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Asking More Commentary: Perspectives from Mendoza College of Business

Commentary Post - Thomas Harvey

Boardroom Advice: Applying Assessment and Development

October 20, 2011

Nonprofit boards typically are comprised of many successful leaders from for-profit or related entities. This isn’t surprising since these individuals often are best suited to help organizations leverage wealth and community connections.

What is somewhat surprising, however, is that although high levels of efficiencies and accomplishment are considered trademarks of for-profit business, many for-profit leaders do not bring a culture of strategic planning and structured accountability with them when they join a nonprofit board.

Since the for-profit and nonprofit sectors have distinct cultures, this may be understandable. Nevertheless, this issue deserves scrutiny in order to draw upon the strengths of both cultures and maximize organizations’ contributions to their communities.

Opportunity for Improvement

Lester Salamon, author of The State of Nonprofit America, paints a rather dark picture of the quality of many nonprofit boards. A modest study by the University of Notre Dame’s Nonprofit Professional Development unit of the Mendoza College of Business supports Salamon’s assessment (see “Data Supports Need for Strengthening Development, Education of Nonprofit Boards” sidebar).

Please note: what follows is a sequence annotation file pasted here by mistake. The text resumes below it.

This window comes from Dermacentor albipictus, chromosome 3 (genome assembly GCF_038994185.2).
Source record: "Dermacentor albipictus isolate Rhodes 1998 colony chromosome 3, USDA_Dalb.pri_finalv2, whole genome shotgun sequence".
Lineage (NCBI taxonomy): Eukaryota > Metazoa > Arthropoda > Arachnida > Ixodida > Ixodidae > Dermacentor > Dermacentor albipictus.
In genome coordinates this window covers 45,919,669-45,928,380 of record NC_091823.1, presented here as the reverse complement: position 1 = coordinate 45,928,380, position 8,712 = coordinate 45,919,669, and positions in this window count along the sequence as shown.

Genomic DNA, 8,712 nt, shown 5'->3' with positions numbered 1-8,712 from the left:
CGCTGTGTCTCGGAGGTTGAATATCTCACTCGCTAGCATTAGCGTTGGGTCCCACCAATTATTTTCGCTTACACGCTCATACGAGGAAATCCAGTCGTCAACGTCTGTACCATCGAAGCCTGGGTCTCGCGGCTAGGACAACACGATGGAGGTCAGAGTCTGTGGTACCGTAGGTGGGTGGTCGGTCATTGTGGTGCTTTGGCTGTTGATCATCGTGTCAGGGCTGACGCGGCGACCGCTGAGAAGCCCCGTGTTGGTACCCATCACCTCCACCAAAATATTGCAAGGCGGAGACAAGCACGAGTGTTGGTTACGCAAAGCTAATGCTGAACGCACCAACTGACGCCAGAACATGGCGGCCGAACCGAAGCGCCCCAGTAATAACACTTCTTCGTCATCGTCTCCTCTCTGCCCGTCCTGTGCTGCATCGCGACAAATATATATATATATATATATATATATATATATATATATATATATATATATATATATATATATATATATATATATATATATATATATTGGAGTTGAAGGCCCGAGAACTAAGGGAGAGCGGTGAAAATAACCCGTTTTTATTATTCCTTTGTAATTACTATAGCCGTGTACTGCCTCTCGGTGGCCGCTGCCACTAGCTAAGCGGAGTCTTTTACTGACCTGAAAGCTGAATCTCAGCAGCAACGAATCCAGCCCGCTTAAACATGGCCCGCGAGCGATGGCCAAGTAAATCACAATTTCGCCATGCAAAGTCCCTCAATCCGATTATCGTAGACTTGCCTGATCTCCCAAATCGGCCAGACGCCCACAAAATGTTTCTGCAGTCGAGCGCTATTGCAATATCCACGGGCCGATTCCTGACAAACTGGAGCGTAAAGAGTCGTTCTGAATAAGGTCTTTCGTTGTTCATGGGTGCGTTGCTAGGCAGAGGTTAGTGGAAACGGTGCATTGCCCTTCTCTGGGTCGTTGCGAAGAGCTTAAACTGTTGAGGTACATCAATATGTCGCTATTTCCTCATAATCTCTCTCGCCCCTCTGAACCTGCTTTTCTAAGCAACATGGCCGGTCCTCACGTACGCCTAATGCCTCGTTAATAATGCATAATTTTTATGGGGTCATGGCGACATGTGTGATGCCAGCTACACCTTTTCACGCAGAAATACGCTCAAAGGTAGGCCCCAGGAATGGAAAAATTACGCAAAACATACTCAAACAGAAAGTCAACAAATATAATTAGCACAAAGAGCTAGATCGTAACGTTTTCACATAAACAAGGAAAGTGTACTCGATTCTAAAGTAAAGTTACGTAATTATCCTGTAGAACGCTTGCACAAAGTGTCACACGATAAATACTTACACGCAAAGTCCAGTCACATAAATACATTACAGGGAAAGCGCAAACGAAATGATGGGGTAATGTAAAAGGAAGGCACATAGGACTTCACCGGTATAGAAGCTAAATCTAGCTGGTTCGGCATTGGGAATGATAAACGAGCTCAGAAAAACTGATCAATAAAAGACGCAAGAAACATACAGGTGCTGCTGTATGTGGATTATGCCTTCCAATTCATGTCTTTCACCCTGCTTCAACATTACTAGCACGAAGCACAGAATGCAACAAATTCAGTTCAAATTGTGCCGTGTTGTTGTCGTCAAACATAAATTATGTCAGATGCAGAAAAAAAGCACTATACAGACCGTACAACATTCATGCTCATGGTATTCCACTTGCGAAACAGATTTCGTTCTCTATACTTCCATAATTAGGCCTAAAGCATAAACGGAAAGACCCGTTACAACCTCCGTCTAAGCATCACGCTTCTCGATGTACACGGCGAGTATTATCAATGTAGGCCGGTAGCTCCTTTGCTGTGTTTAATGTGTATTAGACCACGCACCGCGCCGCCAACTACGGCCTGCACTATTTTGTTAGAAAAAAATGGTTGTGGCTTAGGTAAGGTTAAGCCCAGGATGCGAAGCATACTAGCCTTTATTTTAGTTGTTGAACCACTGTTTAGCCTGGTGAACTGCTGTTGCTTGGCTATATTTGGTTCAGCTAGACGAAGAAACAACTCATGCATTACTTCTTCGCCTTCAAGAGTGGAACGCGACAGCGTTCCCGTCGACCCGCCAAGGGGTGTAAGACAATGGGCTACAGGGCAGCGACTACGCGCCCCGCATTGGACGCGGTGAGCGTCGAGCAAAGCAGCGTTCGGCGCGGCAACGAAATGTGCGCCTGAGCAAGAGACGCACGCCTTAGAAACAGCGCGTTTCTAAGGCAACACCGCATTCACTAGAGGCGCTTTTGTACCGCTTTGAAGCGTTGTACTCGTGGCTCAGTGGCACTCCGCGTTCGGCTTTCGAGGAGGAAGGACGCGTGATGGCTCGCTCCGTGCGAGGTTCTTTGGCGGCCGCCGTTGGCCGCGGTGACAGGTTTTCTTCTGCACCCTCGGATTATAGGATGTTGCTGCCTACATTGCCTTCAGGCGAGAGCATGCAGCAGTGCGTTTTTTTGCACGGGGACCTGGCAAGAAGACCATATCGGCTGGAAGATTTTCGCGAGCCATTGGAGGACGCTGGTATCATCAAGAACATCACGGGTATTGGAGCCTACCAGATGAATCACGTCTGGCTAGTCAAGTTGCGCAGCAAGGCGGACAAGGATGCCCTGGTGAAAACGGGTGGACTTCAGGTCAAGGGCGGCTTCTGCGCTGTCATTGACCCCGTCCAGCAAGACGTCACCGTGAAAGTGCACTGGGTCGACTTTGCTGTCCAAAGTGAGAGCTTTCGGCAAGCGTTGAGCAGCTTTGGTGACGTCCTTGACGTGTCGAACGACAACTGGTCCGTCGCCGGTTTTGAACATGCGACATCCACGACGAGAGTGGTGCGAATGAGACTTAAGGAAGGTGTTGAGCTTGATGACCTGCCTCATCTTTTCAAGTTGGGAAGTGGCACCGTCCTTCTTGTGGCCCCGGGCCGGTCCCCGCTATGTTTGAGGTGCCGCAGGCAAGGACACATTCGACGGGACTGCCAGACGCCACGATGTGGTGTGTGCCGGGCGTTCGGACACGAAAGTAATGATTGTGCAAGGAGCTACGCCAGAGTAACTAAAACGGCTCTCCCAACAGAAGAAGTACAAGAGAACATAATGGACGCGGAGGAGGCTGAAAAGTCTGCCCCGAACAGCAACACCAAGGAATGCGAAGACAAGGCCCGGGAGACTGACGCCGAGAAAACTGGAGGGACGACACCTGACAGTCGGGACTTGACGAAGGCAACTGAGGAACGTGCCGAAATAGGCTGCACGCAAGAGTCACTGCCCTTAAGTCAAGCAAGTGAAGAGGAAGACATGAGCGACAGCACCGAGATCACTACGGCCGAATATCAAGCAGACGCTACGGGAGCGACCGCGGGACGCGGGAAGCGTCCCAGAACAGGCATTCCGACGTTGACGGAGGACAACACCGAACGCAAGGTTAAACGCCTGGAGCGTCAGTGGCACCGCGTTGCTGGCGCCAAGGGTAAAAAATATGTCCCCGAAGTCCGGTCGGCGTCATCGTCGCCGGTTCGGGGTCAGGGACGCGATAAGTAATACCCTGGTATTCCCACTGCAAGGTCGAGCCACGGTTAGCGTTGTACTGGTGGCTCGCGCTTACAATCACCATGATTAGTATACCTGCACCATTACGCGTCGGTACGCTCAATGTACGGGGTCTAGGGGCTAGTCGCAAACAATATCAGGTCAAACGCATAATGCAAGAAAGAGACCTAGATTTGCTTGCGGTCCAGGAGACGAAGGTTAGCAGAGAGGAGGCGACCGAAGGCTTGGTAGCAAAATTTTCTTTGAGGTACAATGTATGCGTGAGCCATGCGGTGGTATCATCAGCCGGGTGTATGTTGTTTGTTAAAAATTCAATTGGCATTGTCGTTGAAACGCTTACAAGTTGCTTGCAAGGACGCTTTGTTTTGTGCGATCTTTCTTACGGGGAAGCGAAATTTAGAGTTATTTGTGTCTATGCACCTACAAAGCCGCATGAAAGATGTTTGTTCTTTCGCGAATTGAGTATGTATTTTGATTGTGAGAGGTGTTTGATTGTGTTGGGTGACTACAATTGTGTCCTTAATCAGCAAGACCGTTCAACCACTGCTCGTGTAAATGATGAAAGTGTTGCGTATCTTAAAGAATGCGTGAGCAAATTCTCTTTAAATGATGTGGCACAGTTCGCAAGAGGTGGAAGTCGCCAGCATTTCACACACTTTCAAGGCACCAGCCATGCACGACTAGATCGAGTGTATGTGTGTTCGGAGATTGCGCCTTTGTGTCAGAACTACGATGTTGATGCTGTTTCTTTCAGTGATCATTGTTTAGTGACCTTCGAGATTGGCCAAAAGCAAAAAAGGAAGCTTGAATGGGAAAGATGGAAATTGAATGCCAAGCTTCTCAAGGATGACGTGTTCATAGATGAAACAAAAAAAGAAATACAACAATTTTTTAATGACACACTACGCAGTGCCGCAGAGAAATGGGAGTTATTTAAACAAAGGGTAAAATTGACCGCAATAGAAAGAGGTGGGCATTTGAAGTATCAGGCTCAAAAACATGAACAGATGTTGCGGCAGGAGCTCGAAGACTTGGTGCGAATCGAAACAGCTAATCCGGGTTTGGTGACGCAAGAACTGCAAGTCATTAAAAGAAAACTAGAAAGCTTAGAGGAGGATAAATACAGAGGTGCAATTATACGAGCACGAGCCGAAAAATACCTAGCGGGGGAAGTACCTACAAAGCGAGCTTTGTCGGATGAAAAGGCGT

In light of these trends, this article is an invitation for trustees to develop policies of self-assessment for the whole board and for all individual trustees.

Trustees routinely support assessment and professional development activities within their organizations.

They are accustomed to assessing the functioning of programs and finances through specific reviews, operational audits, CEO evaluations, regular budget reports, and formal program evaluations. They also support staff development through policies that encourage conference attendance, membership in associations like the Alliance for Children and Families, personal enrichment programs, and good supervision.

However, nonprofit boards too seldom apply these evaluative and developmental activities to themselves, whether in assessing the quality of their group decision making, or with respect to their individual deportment, contribution, and participation.

Group Board Assessment

Board assessment begins, as all assessments must, with a statement of expectations and goals. These should be spelled out in the board’s procedural manual, which outlines the overall responsibilities of the board, and in a job description statement, which details what’s expected of individual directors. Boards should assess and review the key functions described in these documents on an annual basis.